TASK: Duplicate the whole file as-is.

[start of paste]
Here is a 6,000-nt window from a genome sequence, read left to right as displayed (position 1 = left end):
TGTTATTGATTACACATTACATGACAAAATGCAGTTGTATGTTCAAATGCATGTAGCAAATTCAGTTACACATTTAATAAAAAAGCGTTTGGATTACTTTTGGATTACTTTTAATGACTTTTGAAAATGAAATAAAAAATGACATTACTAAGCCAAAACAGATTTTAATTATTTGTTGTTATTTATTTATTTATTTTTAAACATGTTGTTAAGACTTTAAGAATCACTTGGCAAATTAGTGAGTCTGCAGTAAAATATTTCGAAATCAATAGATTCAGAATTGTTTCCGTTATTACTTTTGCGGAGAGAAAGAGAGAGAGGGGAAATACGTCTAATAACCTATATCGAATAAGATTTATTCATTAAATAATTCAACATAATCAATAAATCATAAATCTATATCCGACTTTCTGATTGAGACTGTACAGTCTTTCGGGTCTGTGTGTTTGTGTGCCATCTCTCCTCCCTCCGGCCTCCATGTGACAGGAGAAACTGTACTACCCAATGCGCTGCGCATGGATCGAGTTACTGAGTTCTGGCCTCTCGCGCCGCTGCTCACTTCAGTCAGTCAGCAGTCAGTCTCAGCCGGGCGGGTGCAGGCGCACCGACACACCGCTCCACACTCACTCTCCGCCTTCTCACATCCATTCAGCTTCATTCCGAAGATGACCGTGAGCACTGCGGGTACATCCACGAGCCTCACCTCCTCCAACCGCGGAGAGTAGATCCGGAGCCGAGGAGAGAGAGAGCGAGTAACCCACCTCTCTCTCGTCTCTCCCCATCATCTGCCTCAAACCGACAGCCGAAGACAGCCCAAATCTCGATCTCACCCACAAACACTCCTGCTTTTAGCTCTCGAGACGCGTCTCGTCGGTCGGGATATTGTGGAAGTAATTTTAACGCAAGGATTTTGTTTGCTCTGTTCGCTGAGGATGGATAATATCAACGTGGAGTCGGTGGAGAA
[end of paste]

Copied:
Here is a 6,000-nt window from a genome sequence, read left to right as displayed (position 1 = left end):
TGTTATTGATTACACATTACATGACAAAATGCAGTTGTATGTTCAAATGCATGTAGCAAATTCAGTTACACATTTAATAAAAAAGCGTTTGGATTACTTTTGGATTACTTTTAATGACTTTTGAAAATGAAATAAAAAATGACATTACTAAGCCAAAACAGATTTTAATTATTTGTTGTTATTTATTTATTTATTTTTAAACATGTTGTTAAGACTTTAAGAATCACTTGGCAAATTAGTGAGTCTGCAGTAAAATATTTCGAAATCAATAGATTCAGAATTGTTTCCGTTATTACTTTTGCGGAGAGAAAGAGAGAGAGGGGAAATACGTCTAATAACCTATATCGAATAAGATTTATTCATTAAATAATTCAACATAATCAATAAATCATAAATCTATATCCGACTTTCTGATTGAGACTGTACAGTCTTTCGGGTCTGTGTGTTTGTGTGCCATCTCTCCTCCCTCCGGCCTCCATGTGACAGGAGAAACTGTACTACCCAATGCGCTGCGCATGGATCGAGTTACTGAGTTCTGGCCTCTCGCGCCGCTGCTCACTTCAGTCAGTCAGCAGTCAGTCTCAGCCGGGCGGGTGCAGGCGCACCGACACACCGCTCCACACTCACTCTCCGCCTTCTCACATCCATTCAGCTTCATTCCGAAGATGACCGTGAGCACTGCGGGTACATCCACGAGCCTCACCTCCTCCAACCGCGGAGAGTAGATCCGGAGCCGAGGAGAGAGAGAGCGAGTAACCCACCTCTCTCTCGTCTCTCCCCATCATCTGCCTCAAACCGACAGCCGAAGACAGCCCAAATCTCGATCTCACCCACAAACACTCCTGCTTTTAGCTCTCGAGACGCGTCTCGTCGGTCGGGATATTGTGGAAGTAATTTTAACGCAAGGATTTTGTTTGCTCTGTTCGCTGAGGATGGATAATATCAACGTGGAGTCGGTGGAGAA